Matthew Kolken on Deportation And Removal
50% of President Obama's Immigration Reform Proposal Involves Enforcement
The President held an immigration reform pep rally yesterday, where he rolled out his vision of what a new law should look like. After the speech the White House released a fact sheet that summarizes this vision, breaking it down into four parts. I couldn't help but notice that 50% of the President's vision relates to immigration enforcement.
From the Fact Sheet:
Continuing to Strengthen Border Security: President Obama has doubled the number of Border Patrol agents since 2004 and today border security is stronger than it has ever been. But there is more work to do. The President's proposal gives law enforcement the tools they need to make our communities safer from crime. And by enhancing our infrastructure and technology, the President's proposal continues to strengthen our ability to remove criminals and apprehend and prosecute national security threats.
Cracking Down on Employers Hiring Undocumented Workers: Our businesses should only employ people legally authorized to work in the United States. Businesses that knowingly employ undocumented workers are exploiting the system to gain an advantage over businesses that play by the rules. The President's proposal is designed to stop these unfair hiring practices and hold these companies accountable. At the same time, this proposal gives employers who want to play by the rules a reliable way to verify that their employees are here legally.
These were the first two points that were stressed. The other two points include earned citizenship (with penalties), and streamlining legal immigration.
There are some things in the President's plan that I find unsettling. Specifically, it includes administrative "streamlined" removal for individuals considered to be a threat to public safety, which may result in completely arbitrary determinations being made by the agency effectively bypassing any right to a hearing before a judge. It further embraces mandatory detention and a summary removal process, which potentially could be applied to lawful permanent residents convicted of crimes that may or may not have any immigration consequences. The plan also refers to the E-verify system, which has proved to be innefective at best. Same-sex couples have not been mentioned in the plan, although that is next on the list.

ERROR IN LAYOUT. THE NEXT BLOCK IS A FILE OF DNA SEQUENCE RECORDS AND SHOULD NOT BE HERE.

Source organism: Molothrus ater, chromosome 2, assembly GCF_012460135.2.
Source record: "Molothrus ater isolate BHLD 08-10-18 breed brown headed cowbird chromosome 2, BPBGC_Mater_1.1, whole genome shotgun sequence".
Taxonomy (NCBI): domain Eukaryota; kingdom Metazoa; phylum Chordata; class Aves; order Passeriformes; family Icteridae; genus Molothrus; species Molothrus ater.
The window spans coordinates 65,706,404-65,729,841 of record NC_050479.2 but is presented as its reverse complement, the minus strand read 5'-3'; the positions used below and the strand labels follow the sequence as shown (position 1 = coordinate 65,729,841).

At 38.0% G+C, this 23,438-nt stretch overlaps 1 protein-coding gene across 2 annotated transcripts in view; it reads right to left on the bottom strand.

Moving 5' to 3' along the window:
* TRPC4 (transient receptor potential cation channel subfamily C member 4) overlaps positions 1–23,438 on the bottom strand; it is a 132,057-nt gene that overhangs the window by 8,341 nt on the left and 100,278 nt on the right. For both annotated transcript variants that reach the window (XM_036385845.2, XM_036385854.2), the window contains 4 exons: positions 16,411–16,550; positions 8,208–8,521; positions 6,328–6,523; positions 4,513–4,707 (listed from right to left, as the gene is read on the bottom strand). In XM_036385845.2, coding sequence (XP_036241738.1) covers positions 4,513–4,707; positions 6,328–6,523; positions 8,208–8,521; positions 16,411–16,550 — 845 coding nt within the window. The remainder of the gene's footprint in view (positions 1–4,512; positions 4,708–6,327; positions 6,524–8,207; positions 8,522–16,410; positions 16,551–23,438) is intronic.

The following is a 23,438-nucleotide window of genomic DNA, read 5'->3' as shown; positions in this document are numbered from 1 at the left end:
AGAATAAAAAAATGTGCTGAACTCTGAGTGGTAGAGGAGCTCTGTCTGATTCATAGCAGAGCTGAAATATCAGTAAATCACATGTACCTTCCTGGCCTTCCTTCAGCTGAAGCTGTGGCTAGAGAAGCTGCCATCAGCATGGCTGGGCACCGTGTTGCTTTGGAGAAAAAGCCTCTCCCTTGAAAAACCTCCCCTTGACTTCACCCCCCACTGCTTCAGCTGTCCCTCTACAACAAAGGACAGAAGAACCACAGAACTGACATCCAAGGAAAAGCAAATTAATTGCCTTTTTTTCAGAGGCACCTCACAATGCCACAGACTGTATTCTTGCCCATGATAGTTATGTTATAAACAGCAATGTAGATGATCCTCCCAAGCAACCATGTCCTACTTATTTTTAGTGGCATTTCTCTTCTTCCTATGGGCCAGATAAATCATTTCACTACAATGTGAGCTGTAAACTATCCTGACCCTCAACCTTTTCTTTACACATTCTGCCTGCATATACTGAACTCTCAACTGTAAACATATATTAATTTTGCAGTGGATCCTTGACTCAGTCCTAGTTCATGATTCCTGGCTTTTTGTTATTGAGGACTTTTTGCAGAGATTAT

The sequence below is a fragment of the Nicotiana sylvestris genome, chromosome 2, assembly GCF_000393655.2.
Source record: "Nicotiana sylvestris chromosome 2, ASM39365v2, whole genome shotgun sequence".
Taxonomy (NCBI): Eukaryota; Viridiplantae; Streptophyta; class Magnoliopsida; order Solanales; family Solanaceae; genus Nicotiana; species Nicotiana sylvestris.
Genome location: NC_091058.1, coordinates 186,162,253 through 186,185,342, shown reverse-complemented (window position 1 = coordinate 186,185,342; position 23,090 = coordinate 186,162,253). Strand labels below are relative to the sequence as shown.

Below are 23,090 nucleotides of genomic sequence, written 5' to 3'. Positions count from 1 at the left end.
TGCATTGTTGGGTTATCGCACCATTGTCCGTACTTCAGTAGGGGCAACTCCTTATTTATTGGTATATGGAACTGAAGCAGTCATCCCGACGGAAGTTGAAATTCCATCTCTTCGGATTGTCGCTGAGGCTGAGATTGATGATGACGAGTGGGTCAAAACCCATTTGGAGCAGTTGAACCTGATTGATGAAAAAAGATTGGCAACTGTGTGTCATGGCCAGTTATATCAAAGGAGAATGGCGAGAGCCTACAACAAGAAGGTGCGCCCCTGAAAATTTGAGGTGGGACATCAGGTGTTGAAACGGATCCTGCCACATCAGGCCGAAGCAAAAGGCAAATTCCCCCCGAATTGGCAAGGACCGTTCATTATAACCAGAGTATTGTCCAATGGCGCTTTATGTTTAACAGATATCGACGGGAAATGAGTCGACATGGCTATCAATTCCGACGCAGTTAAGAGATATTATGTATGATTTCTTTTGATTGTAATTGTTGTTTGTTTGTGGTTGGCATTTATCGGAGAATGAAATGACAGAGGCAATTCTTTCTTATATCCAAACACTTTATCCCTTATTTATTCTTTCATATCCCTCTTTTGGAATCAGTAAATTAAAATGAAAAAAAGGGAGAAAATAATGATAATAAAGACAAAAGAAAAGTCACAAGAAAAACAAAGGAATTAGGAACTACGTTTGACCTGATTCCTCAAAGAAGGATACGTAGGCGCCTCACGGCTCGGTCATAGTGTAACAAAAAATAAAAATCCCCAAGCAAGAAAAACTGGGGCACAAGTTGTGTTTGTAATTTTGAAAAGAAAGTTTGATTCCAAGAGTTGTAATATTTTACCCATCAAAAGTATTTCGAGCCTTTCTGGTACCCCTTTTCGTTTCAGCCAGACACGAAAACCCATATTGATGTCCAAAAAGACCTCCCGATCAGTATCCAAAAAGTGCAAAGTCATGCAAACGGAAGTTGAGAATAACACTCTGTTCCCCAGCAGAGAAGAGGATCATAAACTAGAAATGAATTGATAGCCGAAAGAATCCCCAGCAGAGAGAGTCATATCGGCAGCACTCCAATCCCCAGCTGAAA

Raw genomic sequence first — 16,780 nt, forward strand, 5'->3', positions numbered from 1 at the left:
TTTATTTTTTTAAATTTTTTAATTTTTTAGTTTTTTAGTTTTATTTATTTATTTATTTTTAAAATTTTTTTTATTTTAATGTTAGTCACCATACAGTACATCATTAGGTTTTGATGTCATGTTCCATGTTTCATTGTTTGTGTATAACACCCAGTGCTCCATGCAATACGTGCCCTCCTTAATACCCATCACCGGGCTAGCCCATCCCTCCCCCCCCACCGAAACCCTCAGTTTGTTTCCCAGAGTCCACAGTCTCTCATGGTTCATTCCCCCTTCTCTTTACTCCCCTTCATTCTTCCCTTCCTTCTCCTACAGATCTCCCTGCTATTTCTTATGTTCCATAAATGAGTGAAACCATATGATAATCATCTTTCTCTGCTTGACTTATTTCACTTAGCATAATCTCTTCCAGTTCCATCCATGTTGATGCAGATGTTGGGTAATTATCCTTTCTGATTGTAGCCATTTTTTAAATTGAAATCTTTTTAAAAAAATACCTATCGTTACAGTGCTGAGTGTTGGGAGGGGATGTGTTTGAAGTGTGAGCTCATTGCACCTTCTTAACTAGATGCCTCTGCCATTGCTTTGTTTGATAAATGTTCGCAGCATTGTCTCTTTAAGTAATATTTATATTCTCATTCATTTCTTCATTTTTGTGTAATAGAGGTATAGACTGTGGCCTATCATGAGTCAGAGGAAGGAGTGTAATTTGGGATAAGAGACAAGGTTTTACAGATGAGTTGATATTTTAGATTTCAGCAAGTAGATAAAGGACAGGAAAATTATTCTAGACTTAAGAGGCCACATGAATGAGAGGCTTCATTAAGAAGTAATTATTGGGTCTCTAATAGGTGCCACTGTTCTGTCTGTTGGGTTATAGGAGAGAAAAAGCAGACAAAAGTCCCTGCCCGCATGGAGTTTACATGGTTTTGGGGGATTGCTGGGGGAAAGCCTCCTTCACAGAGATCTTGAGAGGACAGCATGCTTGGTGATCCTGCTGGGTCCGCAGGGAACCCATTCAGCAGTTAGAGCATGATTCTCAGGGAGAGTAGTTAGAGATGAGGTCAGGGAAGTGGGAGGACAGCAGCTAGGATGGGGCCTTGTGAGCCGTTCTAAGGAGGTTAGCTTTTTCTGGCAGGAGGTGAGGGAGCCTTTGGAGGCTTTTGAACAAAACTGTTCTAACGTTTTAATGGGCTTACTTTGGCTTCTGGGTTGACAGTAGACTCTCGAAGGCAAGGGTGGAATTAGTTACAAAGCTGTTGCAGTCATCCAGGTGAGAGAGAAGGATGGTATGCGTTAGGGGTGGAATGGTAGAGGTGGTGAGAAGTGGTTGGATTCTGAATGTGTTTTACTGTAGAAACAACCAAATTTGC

As for earned citizenship, the political reality is that an automatic pathway to citizenship is a poison pill that will doom reform because the GOP will only support legislation that requires lawbreakers to legalize incrementally.
As most of you are aware the bulk of my practice is deportation defense. Ask any one of my clients whether they care if immigration reform includes an immediate pathway to citizenship and they will tell you that they just don't want to be separated from their families, that they are afforded the ability to work in this country legally, that they can obtain a driver's license and social security number, and that they have the ability to leave the country periodically to visit family without penalty.
If immigration reform provides a temporary status to 11 million qualifying people that does not preclude adjustment under employment or family based categories I could get behind it. A renewable nonimmigrant status as a stop-gap measure is better than what the law currently provides. Couple it with a tweak in the law to include spouse, parents and unmarried children under the age of 21 of lawful permanent residents into the definition of immediate relative and most of those people will have a pathway to lawful permanent residency, and three or five years later they will be eligible to naturalize.
Even a simple policy change to provide parole in place in the exercise of discretion to immediate relatives of United States citizens that have already had a provisional waiver approved to enable them to adjust would be a quantum leap in the right direction.
Point being the problem can be solved without an immediate solution that will ultimately doom reform.
So the next question is: when will we see a Bill, and will it come from the White House?